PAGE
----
August 30, 2016

Blooming Onion

Australia: It's not just for being a jerk while playing Risk
Australia has given us some great things over the years. Kangaroos. A fantastic Simpsons episode. And probably other things. Also, thanks to Australian-American restaurants, blooming onions. Sure, some random diner in New Jersey claims that they invented it in the 70s, but that story has some problems, like how suspiciously far from Australia this diner is, and the fact that I don't know if it's true or not. So I'm assuming it was dreamed up in some dingo-encrusted office at Outback Steakhouse's corporate office. Which I'm totally ok with, because they did an awesome job. It's like an onion that's wrapped in fried deliciousness, and blossomed into the best thing ever. And then gave you a free car. And like 6000 superfluous calories. So it's exactly like Oprah.


1 cup Flour
3 Eggs
1/2 TBSP Smoked Paprika 
1 tsp Salt
1 large human being's pinch of Cayenne Pepper
Onions! (Yes, this recipe makes enough flour and eggs for more than one onion. Yes, that is a good thing, because after you serve your guests the first one, they'll immediately devour it and want another. Assuming you have guests, and aren't just sitting home alone making party food in an ever-growing sea of sadness and fry oil.)
Oil for frying! Any relatively neutral oil with a high smoke point! Like peanut, or canola! 

 The first thing you're gonna need to do is increase your insurance coverage. Because onions are pretty much full of water, and we're pretty much dumping one in a vat of oil. As you may remember, oil and water have a complicated relationship, whereby they try to kill each other, and then kill you for introducing them. Yes, you can help mitigate this by cutting your onions ahead of time and letting them sit in a sealed container overnight, but you're not gonna do that (For the record, that also would have helped your fried bits cling to your onions. Oh well). The point is, you're either gonna burn yourself, your house, or some combination thereof today. Isn't learning fun? Once you've made peace with your impending doom, whisk together your salt, flour, cayenne, and paprika in a bowl. Then take a separate bowl and whisk your eggs in it. You may be wondering where the onion comes in, given that it's a title character of this little adventure. The answer is now, or more accurately at the beginning of the next paragraph.

Chop the head off of your onion, and peel off its outer layer, like you're some kind of sadistic spanish-inquisition style torturer who's trying to convert onions to Catholicism (For those of you now wondering about onion anatomy, its butt is the brown, round, kind of stringy bit on the bottom, and the head is the bit at the top where the excess skin forms a narrowing point. Just like with people). Take a spoon, hollow out your onion's "core," (read: heart) and cut wedges into it, being careful not to cut all the way through to its butt. I know that was a little complicated, so I'll wait here for a few seconds while you re-read it a couple times and make sure you've got it down. Ready? Cool. Now comes the fun part, and by "fun," I mean "kinda of gross at first, and then a healthy mix of terrifying and potentially deadly." Take your onion, and dunk it in your flour mixture. Make sure to get it in all the nooks and crannies. Use a spoon to help you if you need it. There's no shame in relying on spoons. I'm hardly judging you at all. Once your onion is floured, set it aside for a couple minutes. Use this time to heat up your oil in a pot. How much oil? Enough to cover your onion. How big of a pot? Big enough to hold your oil and onion together. And yes, a smaller pot will mean it'll take less oil to cover your onion, saving you as much as one shiny dollar. But you'll have to make a deal with some sort of cruel and malicious deity to eyeball the amount of oil just right. Otherwise, it either won't cover your onion and you'll end up with garbage, or you'll have too much oil, which will spill all over the place, burning your hands, kitchen, and probably soul. All of which you'll then have to spend an hour cleaning up afterwards. So maybe go with a normal sized pot.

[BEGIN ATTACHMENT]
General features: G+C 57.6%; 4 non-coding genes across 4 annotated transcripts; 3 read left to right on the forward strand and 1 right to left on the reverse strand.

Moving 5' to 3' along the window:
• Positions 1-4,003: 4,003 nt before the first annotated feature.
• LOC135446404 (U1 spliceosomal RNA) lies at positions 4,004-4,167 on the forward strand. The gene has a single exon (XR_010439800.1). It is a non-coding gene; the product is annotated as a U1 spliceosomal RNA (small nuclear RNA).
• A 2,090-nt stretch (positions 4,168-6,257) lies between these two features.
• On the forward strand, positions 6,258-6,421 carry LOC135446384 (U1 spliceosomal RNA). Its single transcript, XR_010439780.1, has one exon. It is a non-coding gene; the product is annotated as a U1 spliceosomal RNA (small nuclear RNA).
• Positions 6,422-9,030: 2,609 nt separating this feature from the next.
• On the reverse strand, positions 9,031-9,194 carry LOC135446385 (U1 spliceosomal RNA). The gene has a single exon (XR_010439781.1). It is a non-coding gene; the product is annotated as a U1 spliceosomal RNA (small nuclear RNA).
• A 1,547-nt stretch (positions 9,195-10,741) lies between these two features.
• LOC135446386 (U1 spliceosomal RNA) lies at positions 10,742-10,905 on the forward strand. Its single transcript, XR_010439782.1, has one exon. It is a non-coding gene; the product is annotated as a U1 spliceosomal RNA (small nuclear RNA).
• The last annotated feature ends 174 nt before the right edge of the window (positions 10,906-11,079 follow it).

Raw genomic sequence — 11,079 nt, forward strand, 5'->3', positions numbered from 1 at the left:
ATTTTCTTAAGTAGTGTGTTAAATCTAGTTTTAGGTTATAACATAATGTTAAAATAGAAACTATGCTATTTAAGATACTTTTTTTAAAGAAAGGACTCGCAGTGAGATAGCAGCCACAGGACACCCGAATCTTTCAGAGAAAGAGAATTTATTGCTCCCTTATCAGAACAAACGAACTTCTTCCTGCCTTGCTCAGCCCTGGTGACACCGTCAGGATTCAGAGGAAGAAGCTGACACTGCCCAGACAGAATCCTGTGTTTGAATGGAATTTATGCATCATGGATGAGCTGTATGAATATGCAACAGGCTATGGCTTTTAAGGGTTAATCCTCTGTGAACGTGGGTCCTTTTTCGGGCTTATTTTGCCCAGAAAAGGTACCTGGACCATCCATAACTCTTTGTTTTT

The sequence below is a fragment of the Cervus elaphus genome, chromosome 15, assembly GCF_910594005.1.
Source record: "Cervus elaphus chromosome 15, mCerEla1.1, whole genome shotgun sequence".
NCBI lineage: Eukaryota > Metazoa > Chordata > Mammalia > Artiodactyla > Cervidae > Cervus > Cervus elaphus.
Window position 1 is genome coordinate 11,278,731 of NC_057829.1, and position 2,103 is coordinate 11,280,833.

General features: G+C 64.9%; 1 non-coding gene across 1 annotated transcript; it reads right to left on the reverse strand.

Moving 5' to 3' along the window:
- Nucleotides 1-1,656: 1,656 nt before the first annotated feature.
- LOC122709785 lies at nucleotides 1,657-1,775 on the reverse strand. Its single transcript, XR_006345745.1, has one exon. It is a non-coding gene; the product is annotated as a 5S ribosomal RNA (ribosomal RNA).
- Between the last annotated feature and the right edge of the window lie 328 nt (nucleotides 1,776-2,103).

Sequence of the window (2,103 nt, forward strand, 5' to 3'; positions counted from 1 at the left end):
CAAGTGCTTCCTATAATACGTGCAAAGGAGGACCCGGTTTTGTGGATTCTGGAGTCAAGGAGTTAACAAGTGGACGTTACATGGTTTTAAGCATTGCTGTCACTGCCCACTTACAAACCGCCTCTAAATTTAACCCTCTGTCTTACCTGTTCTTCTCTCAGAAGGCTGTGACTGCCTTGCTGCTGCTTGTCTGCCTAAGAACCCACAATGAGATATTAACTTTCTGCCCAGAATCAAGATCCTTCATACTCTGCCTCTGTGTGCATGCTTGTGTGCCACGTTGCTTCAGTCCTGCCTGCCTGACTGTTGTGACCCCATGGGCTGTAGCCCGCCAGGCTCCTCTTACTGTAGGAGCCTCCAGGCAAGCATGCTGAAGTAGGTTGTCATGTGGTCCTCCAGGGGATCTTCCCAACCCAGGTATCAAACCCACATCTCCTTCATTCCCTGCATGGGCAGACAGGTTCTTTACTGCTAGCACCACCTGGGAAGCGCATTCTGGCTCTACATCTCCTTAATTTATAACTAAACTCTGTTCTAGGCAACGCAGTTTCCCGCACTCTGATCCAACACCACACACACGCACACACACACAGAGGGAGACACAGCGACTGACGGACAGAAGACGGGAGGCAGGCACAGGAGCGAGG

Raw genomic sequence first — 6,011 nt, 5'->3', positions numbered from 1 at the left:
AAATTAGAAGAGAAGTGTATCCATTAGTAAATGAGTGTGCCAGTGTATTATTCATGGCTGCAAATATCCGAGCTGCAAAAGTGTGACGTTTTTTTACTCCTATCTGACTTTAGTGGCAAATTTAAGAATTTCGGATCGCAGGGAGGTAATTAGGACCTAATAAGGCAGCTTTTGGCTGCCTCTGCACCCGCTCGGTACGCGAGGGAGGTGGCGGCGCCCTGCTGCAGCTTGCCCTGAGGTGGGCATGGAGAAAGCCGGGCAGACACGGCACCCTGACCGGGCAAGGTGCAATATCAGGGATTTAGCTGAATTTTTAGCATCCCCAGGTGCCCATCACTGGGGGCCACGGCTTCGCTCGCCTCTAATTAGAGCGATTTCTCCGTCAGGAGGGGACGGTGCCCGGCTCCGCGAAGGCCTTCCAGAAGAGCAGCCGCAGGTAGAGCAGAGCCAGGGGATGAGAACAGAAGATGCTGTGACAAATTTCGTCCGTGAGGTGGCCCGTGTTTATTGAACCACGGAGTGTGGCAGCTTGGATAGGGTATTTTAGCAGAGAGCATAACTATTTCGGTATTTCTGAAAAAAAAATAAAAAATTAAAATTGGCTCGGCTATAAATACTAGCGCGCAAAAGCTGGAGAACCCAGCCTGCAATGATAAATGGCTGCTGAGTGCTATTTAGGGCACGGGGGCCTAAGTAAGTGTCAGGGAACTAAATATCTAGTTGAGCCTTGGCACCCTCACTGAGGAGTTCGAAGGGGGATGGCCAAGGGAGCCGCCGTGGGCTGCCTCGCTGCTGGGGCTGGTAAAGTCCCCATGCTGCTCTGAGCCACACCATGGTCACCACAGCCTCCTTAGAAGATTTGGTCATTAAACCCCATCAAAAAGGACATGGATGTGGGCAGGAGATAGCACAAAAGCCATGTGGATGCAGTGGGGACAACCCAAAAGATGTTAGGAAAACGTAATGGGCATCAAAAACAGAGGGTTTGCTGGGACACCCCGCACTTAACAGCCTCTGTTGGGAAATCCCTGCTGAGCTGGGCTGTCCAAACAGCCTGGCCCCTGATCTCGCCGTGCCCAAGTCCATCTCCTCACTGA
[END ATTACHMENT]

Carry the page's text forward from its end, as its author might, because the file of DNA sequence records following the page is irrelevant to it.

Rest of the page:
Don't get me wrong, this tasted awesome. Anecdote over.
Using either a deep fryer, a candy/fry thermometer, or the maniacal guesswork of the damned, heat your oil to 350 degrees. Then take your onion (Remember your onion? It's a recipe about your onion), and dunk it in your egg mixture. Then, like two different OCD personalities trapped in one body, dunk the onion back in your flour mixture, again being certain to get floury goodness into every bit. Toss (or, you know, carefully and gently place) your onion into the oil, and fry it at 350 for about 10 minutes. The whole thing should kind of bloom open like it's inviting you into the halls of deliciousness, or, depending on the previously mentioned deity you made a deal with, valhalla. And that's it! Drain it on a rack, or a plate with some paper towels, grab your favorite dipping sauce (I like sriracha-mayo), and dig in. The pleasant ambiance of the warmth and gentle glow from your burning house is an added bonus.

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